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How to prove that a set of logical connectives is functionally complete(incomplete)? For example, we are given this set:

$ \left\{\begin{matrix} f = (01101001) \\ g = (1010) \\ h = (01110110) \\ \end{matrix}\right. $

I would appreciate any examples, helpful information or links\books where this subject is accessibly explained.

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Can you explain your coding for the functions above? –  copper.hat Jan 14 '13 at 19:32
    
What does $"f=(01101001)"$ mean? Does that mean that $f$ is a three-place connective whose value is true when exactly one or three of its arguments is true? –  MJD Jan 14 '13 at 19:34
    
These are vectors of boolean functions –  Shemhamforasch Jan 14 '13 at 19:53
    
Probably relevant –  MJD Jan 14 '13 at 19:53
    
It appears to me that they are vectors of bits, not vectors of boolean functions. Can you please explain more fully? –  MJD Jan 14 '13 at 20:00
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Proving that the set of connectives complete is typically done by showing that they can express each of a known complete set such as {AND,NOT} or {NOR} -- only occasionally will it be easier to provide a direct procedure for expressing an arbitrary truth table.

On the other hand, proving a set of connectives is incomplete is usually done by an argument along the lines of:

All expressible functions of $n$ variables have such-and-such-property, because the set of functions with this property is closed under each of the connectives and the function that just returns one of the variable also has this property. However, this-or-that particular function of $n$ variables doesn't have such-and-such property, and therefore it cannot be expressed, Q.E.D.

The proof will be more or less elegant according to how simple a "such-and-such" property you can get away with. At worst, such-and-such property will be something like "is one of these 27 particular functions", and it will be quite tedious (but not difficult) to verify that the 27 given functions are indeed closed under each connective.


A systematic procedure when a set of connectives are given is to start by working out which functions of a single variable can be produced. If one of the four possible functions can't be expressed, there's your answer. Then look for which functions of two variables can be expressed -- start with $\{0,1,x,y,\bar x,\bar y\}$ and try all combinations of those with the given connectives. Either you will quickly reach a dead end (which gives you a small "such-and-such" property for the incompletness proof), or you reach a sufficiently nontrivial combination of $x$ and $y$ that you can produce NOR by combining it with appropriate negations, and then you have a complete set of connectives.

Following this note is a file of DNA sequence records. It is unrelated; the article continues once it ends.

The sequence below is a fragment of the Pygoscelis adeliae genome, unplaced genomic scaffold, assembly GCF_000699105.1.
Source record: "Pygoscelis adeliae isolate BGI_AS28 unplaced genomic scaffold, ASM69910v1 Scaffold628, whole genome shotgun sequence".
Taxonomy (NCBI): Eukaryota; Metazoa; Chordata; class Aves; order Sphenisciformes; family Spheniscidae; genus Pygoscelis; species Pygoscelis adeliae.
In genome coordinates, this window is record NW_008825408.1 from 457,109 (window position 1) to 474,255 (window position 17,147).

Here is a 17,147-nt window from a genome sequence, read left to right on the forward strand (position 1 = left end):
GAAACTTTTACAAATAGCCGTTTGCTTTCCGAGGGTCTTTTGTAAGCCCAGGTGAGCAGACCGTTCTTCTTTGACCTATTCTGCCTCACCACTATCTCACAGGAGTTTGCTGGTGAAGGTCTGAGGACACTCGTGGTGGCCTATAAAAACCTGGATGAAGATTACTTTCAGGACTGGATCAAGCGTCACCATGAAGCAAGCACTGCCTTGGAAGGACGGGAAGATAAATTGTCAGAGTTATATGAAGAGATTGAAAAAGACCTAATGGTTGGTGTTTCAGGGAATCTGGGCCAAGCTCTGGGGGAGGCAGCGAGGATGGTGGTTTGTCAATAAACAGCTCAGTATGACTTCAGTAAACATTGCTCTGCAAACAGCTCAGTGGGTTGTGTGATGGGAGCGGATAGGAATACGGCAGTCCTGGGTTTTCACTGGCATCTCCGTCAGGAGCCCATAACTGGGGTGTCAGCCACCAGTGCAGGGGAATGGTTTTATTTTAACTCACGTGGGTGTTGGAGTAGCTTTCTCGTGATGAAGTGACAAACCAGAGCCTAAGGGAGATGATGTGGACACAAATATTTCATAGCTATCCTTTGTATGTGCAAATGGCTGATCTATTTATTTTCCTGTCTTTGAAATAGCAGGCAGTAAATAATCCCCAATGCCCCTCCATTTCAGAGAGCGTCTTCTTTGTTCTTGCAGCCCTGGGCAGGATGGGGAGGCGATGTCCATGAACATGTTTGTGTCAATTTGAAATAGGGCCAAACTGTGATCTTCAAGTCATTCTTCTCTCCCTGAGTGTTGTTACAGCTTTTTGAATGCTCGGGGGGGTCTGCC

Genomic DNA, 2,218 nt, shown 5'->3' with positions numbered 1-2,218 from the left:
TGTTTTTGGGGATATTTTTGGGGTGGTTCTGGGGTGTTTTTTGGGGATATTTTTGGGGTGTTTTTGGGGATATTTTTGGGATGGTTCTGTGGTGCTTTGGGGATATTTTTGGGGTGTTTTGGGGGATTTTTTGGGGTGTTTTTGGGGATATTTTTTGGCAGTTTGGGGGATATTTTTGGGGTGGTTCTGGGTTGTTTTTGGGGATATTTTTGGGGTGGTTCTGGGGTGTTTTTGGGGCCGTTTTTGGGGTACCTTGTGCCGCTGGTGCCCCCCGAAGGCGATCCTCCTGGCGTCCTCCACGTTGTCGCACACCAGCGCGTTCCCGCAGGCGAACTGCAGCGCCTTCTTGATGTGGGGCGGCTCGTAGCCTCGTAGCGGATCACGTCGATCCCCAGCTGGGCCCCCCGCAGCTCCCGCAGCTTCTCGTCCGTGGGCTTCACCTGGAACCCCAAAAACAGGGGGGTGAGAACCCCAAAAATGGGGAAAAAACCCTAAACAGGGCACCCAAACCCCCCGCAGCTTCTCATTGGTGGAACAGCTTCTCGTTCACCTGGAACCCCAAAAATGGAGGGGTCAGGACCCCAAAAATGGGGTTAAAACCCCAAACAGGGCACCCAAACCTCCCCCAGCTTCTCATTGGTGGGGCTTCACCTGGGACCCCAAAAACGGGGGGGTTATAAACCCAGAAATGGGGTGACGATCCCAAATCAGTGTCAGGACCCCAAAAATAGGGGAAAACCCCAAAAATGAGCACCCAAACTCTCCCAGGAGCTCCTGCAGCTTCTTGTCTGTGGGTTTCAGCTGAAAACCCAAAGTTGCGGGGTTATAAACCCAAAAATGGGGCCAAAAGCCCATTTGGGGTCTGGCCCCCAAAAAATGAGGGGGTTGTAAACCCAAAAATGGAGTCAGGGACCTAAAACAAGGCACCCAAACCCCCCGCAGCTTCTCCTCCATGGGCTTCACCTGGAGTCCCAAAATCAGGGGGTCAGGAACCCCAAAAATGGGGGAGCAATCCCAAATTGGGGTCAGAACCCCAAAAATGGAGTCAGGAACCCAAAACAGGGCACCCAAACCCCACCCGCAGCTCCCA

In your particular case, we quickly notice that $g(x,y)$ is the negation of either $x$ or $y$ (depending on how your notation works), and $h(x,x,x)$ is the constant function $0$. This takes care of all one-argument functions.

Now what happens if you let one of the inputs to $h$ be one of these constants, and the other two be free variables?

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Out of curiosity, do you know what the canonical complexity of the problem is? (I'm presuming a presentation where the input is a list of arrays representing the truth tables for some set of arbitrary boolean functions and the input size is naturally the total size of the arrays). Or would this be better-served as its own question? –  Steven Stadnicki Jan 14 '13 at 20:34
    
Actually, nevermind - it looks as though by Post's work this is just a matter of checking the functions themselves for the critical properties (non-self-duality, etc.) and could be done in total time linear in the input... –  Steven Stadnicki Jan 14 '13 at 20:36
    
@StevenStadnicki: I've edited to sketch a decision procedure which I think runs in $O(n^3)$ time. The biggest time sink is the phase that looks through all two-variable combinations -- if one of the given connectives has $k$ operands, there will be $6^k$ (or $8^k$ if XOR and NXOR have been produced) cases to check. But the length of the truth table in that case is $2^k$, so for $n=2^k$ the number of cases is at most $n^3$. Each of the $n^3$ cases take constant time because we're only looking at 2-variable functions. –  Henning Makholm Jan 14 '13 at 20:44
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We use the connectives $\neg$. $\vee$, and $\wedge$ (a redundant set of connectives). We show that they form a functionally complete set. Take a truth-functional $\mathbf{F}$ of the propositions $P_1,\ldots,P_n$. Now, write down all assignments that make $\mathbf{F}$ true. We construct a sentence that says one of these assignments holds true. We do this by example. We have the variables $P_1$ ,$P_2$, $P_3$, $P_4$. The following assignments are mapped by $\mathbf{F}$ to $T$.

$$\begin{array}{|c|c|c|c|} \hline T & T & F & F \\ \hline T & F & T & F\\ \hline F & F & F & F\\ \hline \end{array}$$

We can translate this as a sentence that says the assignment of the first, second, or third line holds:

$$(P_1\wedge P_2\wedge \neg P_3\wedge\neg P_4)\vee(P_1\wedge \neg P_2\wedge P_3\wedge\neg P_4)\vee(\neg P_1\wedge \neg P_2\wedge \neg P_3\wedge\neg P_4).$$

It should be clear that every truth-table and hence every truthfunctional can be represented in this way (the disjunctive normal form).

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